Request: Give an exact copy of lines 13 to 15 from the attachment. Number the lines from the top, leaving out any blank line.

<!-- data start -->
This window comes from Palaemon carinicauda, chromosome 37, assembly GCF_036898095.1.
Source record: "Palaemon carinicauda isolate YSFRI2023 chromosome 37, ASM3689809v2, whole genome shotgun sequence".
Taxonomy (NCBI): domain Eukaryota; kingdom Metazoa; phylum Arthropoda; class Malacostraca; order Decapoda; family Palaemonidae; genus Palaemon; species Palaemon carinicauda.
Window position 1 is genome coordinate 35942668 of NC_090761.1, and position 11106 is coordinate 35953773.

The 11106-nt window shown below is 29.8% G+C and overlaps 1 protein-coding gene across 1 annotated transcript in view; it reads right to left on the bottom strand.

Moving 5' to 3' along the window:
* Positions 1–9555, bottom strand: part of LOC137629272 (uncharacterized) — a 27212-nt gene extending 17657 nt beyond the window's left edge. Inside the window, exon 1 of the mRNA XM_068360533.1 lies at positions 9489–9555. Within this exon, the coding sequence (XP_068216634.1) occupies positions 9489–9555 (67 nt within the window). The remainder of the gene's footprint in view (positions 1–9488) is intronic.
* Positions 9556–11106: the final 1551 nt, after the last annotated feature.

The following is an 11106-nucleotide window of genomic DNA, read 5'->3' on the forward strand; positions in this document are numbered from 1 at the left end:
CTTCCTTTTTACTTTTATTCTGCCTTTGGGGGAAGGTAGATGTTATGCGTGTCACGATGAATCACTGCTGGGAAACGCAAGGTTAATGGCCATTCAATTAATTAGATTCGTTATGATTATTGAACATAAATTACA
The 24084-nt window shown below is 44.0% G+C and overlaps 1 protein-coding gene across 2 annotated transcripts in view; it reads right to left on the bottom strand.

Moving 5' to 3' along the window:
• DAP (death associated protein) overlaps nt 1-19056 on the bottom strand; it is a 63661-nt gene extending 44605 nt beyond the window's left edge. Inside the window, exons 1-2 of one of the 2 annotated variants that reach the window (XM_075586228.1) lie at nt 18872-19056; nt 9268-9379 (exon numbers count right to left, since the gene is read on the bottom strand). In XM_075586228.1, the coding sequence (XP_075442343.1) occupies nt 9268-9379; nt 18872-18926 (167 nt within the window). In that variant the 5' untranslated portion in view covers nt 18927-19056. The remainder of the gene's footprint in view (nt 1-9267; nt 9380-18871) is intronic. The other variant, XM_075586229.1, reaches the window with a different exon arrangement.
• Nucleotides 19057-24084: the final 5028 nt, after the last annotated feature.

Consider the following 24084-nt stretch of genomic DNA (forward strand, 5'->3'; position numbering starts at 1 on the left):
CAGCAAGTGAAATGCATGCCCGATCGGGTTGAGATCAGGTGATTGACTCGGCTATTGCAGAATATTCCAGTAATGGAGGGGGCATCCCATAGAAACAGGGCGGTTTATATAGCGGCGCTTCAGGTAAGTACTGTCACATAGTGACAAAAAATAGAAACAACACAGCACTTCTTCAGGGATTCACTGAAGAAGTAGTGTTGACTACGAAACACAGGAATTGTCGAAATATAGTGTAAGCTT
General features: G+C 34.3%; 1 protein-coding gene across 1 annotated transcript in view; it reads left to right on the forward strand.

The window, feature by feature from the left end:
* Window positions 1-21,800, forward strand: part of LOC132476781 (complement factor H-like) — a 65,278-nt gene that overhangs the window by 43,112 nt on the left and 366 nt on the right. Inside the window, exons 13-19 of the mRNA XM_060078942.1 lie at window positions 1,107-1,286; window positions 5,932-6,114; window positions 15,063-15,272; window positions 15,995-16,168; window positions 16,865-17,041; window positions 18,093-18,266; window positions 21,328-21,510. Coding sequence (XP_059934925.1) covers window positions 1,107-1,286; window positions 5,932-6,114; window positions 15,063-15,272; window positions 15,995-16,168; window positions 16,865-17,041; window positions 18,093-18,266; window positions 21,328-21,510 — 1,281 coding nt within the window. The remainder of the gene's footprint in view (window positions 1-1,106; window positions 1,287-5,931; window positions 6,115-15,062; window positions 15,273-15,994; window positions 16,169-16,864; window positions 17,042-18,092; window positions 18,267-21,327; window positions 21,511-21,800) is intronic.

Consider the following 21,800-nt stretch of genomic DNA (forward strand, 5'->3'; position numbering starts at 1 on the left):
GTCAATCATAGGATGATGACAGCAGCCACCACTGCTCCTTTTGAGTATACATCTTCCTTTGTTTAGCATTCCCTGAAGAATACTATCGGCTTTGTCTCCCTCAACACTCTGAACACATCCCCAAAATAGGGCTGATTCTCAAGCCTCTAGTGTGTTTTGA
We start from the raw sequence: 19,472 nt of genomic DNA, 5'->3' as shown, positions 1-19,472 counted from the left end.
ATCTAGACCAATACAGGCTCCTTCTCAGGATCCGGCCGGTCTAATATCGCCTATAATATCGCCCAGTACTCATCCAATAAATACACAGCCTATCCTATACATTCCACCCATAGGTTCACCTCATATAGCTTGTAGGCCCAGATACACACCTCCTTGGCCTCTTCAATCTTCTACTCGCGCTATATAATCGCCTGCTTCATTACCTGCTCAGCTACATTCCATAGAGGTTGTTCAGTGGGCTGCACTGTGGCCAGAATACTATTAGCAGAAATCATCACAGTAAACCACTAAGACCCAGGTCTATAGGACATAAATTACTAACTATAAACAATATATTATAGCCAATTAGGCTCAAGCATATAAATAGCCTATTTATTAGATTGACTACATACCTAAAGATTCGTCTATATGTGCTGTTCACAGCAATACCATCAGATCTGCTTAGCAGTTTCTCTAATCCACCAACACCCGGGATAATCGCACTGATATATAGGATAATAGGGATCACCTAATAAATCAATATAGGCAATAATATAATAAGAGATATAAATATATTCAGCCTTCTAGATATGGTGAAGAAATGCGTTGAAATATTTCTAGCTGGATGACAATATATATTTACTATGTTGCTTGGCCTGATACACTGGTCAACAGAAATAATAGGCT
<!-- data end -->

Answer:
• DAP (death associated protein) overlaps nt 1-19056 on the bottom strand; it is a 63661-nt gene extending 44605 nt beyond the window's left edge. Inside the window, exons 1-2 of one of the 2 annotated variants that reach the window (XM_075586228.1) lie at nt 18872-19056; nt 9268-9379 (exon numbers count right to left, since the gene is read on the bottom strand). In XM_075586228.1, the coding sequence (XP_075442343.1) occupies nt 9268-9379; nt 18872-18926 (167 nt within the window). In that variant the 5' untranslated portion in view covers nt 18927-19056. The remainder of the gene's footprint in view (nt 1-9267; nt 9380-18871) is intronic. The other variant, XM_075586229.1, reaches the window with a different exon arrangement.
• Nucleotides 19057-24084: the final 5028 nt, after the last annotated feature.

Consider the following 24084-nt stretch of genomic DNA (forward strand, 5'->3'; position numbering starts at 1 on the left):